Mountain Vistas, Sweeping Inlets, and Alaskan Animals
Turnagain Arm is a narrow branch of Cook Inlet, in the northwestern part of the Gulf of Alaska. It received its name when Captain Cook went down that way, sure he had found the Northwest Passage from the Pacific to Atlantic oceans. He was wrong, and had to turn back again.
Tides are extreme in Turnagain Arm. The day we touristed there it was mostly low tide.
Here are two maps to orient you to Turnagain Arm’s location just south of Anchorage.
Ed, to the right, and his sister Shonti.
A Dall Sheep on top of a mountain…
Zooming back from the Dall Sheep …
… zooming back …
… back to from where I took the pictures of the sheep.
Low Tide shimmering in Turnagain Arm
Looking past the far end, cloud covering appears to be constant over Portage Glacier.
In the middle of Turnagain Arm, and just a short jaunt up north, you can take the tram up Mount Alyeska, a popular ski resort.
This snow is still on the ground in late May.
Turnagain Arm as viewed from atop Mount Alyeska
I asked Ed to sit there like that for this shot.
Before we got to the live animals at the Alaska Wildlife Conversation Center, we viewed some stuffed specimens at the Alyeska Resort Hotel.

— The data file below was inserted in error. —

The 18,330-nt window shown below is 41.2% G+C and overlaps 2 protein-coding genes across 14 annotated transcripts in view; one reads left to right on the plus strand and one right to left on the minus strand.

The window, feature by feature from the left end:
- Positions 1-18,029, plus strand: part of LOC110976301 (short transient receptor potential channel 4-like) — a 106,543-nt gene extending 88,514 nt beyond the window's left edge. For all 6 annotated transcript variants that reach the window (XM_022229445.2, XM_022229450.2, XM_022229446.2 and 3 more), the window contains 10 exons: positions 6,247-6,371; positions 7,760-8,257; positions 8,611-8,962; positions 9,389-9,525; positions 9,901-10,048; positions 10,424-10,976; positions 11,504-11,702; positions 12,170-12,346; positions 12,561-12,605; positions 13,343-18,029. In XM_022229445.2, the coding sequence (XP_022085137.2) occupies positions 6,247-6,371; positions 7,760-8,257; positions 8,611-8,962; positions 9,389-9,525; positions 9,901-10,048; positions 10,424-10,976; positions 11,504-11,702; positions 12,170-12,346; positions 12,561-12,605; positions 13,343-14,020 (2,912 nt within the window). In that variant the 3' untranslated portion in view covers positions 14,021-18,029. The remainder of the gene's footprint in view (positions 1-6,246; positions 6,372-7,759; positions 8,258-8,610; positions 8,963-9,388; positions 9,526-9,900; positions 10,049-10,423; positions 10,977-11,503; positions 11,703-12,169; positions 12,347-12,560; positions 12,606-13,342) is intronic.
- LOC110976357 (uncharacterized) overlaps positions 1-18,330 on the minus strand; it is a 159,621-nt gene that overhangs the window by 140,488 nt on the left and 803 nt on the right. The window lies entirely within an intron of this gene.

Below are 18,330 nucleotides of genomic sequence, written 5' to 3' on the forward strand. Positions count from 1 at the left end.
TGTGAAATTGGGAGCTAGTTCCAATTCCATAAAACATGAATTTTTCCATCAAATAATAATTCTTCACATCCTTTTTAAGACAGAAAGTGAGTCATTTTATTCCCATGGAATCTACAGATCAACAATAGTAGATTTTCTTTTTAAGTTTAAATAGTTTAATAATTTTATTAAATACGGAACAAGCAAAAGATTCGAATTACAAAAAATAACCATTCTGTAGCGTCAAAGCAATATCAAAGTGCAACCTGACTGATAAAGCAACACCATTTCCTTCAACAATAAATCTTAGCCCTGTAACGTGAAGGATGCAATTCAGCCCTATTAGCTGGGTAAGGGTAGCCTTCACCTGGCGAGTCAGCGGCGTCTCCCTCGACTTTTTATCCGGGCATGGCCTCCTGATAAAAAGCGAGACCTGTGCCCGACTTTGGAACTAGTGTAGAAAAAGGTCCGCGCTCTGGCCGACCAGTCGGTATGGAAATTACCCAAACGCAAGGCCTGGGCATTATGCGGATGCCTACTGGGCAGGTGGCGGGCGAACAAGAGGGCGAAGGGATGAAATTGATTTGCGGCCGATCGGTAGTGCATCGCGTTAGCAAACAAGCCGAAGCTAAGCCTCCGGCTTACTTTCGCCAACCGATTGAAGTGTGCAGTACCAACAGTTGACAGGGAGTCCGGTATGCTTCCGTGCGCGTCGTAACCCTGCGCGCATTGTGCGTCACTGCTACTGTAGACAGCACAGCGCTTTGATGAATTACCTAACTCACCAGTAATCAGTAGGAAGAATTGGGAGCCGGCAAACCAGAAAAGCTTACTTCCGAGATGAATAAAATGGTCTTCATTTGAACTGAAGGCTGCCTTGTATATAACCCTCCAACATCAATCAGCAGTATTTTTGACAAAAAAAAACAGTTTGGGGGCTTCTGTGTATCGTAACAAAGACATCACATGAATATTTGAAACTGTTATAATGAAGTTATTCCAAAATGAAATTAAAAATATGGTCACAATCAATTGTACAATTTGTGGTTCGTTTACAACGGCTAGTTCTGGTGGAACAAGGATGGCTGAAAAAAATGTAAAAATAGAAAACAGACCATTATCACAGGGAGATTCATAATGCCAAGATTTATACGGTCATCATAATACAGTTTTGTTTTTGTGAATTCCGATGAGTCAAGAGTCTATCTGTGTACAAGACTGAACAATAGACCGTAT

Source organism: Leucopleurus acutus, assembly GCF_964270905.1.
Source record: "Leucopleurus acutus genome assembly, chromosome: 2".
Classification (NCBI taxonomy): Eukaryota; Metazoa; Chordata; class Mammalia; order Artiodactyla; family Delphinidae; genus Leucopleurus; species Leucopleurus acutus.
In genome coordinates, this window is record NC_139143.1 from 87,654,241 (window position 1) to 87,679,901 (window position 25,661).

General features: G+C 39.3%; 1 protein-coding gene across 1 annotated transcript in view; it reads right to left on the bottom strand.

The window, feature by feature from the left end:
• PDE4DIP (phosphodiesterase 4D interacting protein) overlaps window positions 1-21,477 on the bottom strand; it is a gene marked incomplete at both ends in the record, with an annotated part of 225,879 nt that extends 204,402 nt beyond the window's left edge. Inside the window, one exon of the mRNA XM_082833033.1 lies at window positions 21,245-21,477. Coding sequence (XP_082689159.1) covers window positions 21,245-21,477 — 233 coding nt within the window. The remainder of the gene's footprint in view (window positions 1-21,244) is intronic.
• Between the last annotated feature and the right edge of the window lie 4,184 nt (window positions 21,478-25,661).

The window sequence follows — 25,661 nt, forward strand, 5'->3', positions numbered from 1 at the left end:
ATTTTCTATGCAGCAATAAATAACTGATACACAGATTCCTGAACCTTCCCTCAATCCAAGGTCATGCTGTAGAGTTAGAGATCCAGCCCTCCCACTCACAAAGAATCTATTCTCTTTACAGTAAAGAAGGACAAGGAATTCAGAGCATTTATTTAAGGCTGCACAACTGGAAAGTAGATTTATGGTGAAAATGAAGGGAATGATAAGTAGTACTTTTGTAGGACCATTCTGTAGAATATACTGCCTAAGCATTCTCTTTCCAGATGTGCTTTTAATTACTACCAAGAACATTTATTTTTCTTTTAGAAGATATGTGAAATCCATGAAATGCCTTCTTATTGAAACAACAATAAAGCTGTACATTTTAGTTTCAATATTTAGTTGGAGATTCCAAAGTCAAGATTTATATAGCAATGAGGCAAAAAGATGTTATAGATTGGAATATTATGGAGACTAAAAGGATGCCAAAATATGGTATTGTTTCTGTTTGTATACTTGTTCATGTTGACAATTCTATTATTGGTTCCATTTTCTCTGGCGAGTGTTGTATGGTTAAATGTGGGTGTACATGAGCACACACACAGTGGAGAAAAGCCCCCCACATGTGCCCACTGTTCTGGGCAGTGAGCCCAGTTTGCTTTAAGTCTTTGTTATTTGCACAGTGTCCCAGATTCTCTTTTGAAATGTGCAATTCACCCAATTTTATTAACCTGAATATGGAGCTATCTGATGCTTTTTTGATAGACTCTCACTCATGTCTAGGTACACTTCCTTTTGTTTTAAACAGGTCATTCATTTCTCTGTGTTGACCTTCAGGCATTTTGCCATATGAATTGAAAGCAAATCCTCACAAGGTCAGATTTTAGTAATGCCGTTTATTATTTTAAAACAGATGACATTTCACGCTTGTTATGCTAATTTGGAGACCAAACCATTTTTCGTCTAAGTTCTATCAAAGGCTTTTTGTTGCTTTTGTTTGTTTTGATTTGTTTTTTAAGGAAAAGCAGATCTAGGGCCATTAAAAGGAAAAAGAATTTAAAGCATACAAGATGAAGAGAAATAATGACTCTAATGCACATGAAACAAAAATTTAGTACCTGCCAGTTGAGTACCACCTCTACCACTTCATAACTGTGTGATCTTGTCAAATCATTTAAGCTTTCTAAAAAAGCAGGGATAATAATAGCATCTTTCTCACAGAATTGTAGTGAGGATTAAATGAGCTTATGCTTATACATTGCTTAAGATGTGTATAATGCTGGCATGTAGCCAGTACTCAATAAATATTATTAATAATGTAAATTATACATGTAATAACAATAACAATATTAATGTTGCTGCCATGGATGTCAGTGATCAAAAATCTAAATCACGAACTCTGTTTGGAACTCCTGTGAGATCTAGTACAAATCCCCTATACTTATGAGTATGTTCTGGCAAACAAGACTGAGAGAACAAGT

Our next stop, the Alaska Wildlife Conservation Center, allowed many close observations of living Alaskan wildlife. Shonti planned for us to go after our visit to Denali, in case we did not see much wildlife there – of course we were rather spoiled with wildlife encounters in Denali.
The center did provide some animals we didn’t see in Denali, like this wolf:
This bald eagle had lost his left wing after being shot by (which is illegal, of course) and now it resides at the center.
Two coyote siblings
Signs told us about the animals, and, in many cases, how they came to reside at the center. The coyotes and the foxes were all found (separately) as abandoned pups.
Musk Ox with calf
Ed caught the Lynx in repose. When I tried, it was playfully gamboling about and toying with a cereal box. These were the best action shots I could manage, as it never stood still for long.
Another bison calf with its elders
A black bear was supposedly in this cave, but I could barely see it.
When I took this photo, all I could see through the viewfinder was the raven in front of a dark cave.
Even when I took this picture, at the time I could only see a paw. Only after uploading the photos onto my laptop did I see just how much of the bear showed up in these pictures.
This grizzly was more accommodatingly out in the open.
The bear was being playful with half a tree…
At the far end of the conservation center we got more great views of Turnagain Arm at low tide.
The brisk inlet wind blew my hat off just as I was taking this picture.
Back to the bison
A mother and her calf, suckling
Elk on a lunch date
Another black bear
There Beluga whales of the Cook Inlet are a nonmigratory, separate sub-population that is listed as “critically endangered”. We didn’t see any in the waters today, so we settled for the statues of Belugas at Bird Point park.
What Ed will do out of love for me…
By the time we left later that day the tide was coming in.